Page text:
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Jutland Fiction

 
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Adrian Dobb



Joined: 13 Nov 2005
Posts: 41
Location: Devon, UK

PostPosted: Mon Nov 26, 2007 3:03 pm    Post subject: Jutland Fiction Reply with quote

Jutland Fiction

It is not often that I am tempted to read naval fiction and I haven’t previously read any Battle of Jutland related fiction. But I have just finished reading Alexander Fullerton’s ‘The Blooding of the Guns’ and I am really pleased I did. I thought I would share this appreciation and ask here if anyone else has read it, and if so what people think.

The fictional attributes are IMO good with well worked believable characters who are not superheroes but do suffer the slings and arrows of outrageous fortune (so much historical/military/naval fiction fails to do this). The three leading characters serve on three fictional ships (sounds odd) but which are skilfully worked into the familiar events of the battle – in fact at times almost too skilfully. The Germans are not represented in anyway however, except by what they do as seen through British eyes.

But where the book really shines is the authentic detail, I’ll categorise this on two levels. The first is social and technical. According to the dust jacket the author served in WWII on the QE, cruiser Orion and destroyer Hero before moving to subs, so he knows his way around the daily business of the RN and this shows. He certainly seems to know his way around 15” gun turret loading drill, at least he has convinced me he does, and it may be worth reading for that and a few other technical nuggets on destroyer gun drill.
I will however say my technical knowledge on these matters is certainly not as good as some on this site so I may stand some correction on this.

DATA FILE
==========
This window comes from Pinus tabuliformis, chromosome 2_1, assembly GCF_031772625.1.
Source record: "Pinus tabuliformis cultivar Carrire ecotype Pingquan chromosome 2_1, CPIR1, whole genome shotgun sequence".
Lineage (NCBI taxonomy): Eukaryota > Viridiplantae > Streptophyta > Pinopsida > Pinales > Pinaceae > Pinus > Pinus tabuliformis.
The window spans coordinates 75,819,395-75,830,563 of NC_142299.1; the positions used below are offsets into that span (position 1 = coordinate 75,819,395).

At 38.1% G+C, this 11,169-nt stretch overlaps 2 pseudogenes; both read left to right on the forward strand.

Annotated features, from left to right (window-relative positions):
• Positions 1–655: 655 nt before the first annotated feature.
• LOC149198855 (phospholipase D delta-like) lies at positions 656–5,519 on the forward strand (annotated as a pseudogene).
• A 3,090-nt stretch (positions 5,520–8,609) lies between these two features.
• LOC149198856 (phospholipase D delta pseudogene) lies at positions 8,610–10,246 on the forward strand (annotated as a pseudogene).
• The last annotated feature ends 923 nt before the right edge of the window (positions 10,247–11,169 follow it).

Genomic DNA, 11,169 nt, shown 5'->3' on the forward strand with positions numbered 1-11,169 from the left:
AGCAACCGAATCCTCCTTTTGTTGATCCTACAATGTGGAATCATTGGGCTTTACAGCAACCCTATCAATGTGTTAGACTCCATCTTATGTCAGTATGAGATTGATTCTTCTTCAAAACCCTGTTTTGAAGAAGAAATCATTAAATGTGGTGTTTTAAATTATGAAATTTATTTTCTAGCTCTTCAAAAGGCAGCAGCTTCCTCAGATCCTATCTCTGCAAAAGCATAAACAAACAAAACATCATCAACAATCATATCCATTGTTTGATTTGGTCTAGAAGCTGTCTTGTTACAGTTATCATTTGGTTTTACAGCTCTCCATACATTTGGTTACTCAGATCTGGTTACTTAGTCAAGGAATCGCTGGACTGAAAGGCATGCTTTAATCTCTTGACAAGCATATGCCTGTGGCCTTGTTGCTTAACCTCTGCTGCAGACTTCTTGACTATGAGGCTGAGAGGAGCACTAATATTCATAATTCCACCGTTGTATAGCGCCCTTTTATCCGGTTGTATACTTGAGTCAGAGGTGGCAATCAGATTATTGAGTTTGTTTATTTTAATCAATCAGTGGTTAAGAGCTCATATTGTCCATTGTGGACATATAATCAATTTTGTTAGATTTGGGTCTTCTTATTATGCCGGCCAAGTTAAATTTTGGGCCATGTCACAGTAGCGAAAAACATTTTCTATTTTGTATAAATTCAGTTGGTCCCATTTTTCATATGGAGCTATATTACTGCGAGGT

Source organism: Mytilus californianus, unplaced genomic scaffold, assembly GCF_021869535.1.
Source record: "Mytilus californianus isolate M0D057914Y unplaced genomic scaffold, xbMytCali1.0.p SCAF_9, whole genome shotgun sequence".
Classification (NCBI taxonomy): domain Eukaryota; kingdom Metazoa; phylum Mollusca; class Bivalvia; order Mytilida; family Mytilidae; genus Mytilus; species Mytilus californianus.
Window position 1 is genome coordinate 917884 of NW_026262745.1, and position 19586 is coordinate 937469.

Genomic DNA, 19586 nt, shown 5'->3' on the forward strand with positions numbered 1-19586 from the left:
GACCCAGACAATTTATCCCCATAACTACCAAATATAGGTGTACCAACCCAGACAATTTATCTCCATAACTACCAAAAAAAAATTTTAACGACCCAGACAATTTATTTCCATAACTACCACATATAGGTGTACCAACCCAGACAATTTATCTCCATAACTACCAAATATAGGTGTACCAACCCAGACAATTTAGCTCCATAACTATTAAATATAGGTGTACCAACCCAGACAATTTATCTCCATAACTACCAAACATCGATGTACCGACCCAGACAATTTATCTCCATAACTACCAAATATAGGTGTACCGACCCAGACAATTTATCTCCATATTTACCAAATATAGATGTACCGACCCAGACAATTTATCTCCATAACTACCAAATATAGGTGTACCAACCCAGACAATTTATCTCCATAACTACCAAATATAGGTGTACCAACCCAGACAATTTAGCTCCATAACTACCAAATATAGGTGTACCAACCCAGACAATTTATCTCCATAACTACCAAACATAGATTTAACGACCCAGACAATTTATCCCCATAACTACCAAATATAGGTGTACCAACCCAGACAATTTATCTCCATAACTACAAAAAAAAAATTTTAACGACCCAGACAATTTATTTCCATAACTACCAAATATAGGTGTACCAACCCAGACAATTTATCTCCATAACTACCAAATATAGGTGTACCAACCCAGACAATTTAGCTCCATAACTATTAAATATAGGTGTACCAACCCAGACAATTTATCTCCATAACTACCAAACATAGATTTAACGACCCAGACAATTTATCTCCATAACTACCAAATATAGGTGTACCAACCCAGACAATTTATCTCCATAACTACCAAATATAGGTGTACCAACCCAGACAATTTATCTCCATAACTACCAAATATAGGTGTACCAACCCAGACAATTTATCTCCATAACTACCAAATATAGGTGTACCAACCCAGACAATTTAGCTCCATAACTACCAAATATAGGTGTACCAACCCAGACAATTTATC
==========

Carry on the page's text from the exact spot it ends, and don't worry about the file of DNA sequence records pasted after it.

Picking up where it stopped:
Lastly his overall judgement, insight and verdict on the battle is about as good as any historian I have read. Many of the insights offered in up to date histories (e.g. the BCF signalling failures, talleyho attitude and the 5BS turn in succession before the HSF are all here in a fictional book published in 1976. I had to check some bibliogs to see if Fullerton was listed – alas no. I have to confess most of Fullerton’s views match my own thoughts, but I think they are well put from a contemporary observers viewpoint, albeit fictional observer. The only obvious controversy missing is the BCF’s lax ammunition handling procedures, which a) only came to light fairly recently and b) well, Fullerton has no characters on the battlecruisers so they would not know!!!!

Apologies for waxing lyrical about this but hadn’t picked up on this book before and I do think it is worth reading if you haven’t. I would be interested to hear anyone’s opinion who has, whether or not you agree with me. It seems this book became the first in a series which carries on into WWII but I doubt if they can all match this standard.

Does anyone know of any other worthwhile Jutland fiction.

Adrian
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jwduquette1



Joined: 20 Dec 2005
Posts: 90

PostPosted: Mon Nov 26, 2007 3:21 pm    Post subject: Re: Jutland Fiction Reply with quote

Adrian Dobb wrote:
Jutland Fiction

It is not often that I am tempted to read naval fiction and I haven’t previously read any Battle of Jutland related fiction.


Surely you have read the Horatio Hornblower series? :D
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Adrian Dobb



Joined: 13 Nov 2005
Posts: 41
Location: Devon, UK

PostPosted: Mon Nov 26, 2007 3:34 pm    Post subject: Reply with quote